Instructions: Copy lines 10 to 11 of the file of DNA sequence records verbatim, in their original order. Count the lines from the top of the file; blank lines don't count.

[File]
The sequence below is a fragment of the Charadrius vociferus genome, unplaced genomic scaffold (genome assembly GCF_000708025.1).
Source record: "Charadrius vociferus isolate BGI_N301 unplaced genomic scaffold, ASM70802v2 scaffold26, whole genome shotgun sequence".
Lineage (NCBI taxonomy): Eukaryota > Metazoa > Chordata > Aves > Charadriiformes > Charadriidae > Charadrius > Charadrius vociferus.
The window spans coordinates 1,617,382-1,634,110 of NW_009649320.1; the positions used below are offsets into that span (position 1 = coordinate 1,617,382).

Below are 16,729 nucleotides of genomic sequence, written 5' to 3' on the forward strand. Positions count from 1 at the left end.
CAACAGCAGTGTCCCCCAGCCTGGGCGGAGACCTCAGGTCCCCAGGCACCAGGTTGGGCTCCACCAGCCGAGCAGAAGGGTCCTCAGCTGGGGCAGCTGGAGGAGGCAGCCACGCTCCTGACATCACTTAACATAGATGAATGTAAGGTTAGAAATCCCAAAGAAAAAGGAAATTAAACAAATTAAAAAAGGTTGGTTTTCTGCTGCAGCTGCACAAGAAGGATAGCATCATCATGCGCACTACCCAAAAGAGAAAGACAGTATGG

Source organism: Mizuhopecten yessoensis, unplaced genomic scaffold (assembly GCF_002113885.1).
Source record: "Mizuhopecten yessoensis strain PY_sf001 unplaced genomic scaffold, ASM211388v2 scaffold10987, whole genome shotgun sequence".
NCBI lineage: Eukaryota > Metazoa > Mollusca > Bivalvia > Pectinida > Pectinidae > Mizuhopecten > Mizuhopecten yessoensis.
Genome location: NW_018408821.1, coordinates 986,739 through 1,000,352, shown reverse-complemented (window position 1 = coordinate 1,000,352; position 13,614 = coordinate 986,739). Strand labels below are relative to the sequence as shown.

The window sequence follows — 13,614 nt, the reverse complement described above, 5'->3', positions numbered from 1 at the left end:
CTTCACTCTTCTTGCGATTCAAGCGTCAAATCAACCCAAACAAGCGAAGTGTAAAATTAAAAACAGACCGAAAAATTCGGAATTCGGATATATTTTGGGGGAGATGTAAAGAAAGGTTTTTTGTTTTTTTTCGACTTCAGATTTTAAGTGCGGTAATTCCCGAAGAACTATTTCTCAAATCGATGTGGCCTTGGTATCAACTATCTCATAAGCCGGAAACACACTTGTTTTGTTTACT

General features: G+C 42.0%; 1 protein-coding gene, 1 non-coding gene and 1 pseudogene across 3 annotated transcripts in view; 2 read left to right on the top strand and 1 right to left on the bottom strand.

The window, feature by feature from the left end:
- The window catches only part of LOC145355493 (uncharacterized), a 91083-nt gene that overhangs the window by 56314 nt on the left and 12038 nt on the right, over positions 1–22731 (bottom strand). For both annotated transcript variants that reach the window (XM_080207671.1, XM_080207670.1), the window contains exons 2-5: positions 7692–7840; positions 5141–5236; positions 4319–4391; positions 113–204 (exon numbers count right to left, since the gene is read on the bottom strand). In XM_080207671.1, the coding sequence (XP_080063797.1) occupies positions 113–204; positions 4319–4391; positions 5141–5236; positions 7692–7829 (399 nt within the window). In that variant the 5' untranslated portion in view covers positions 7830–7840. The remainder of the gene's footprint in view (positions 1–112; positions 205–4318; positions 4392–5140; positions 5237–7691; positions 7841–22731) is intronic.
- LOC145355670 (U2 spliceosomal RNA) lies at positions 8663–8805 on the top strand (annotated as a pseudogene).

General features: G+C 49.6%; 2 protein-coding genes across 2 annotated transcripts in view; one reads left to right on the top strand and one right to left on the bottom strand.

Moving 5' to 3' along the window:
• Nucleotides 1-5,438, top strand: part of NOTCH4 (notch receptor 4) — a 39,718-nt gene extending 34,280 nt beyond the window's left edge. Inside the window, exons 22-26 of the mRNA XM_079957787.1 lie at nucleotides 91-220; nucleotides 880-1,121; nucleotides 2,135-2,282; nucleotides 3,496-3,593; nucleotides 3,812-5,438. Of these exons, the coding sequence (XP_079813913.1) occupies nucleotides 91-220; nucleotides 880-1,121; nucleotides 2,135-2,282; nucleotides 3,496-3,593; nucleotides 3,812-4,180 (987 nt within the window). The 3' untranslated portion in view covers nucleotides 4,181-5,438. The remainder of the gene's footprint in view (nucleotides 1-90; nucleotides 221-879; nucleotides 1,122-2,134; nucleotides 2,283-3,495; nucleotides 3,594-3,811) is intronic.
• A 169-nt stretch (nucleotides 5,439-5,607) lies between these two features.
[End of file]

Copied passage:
Genome location: NW_018408821.1, coordinates 986,739 through 1,000,352, shown reverse-complemented (window position 1 = coordinate 1,000,352; position 13,614 = coordinate 986,739). Strand labels below are relative to the sequence as shown.

The window sequence follows — 13,614 nt, the reverse complement described above, 5'->3', positions numbered from 1 at the left end: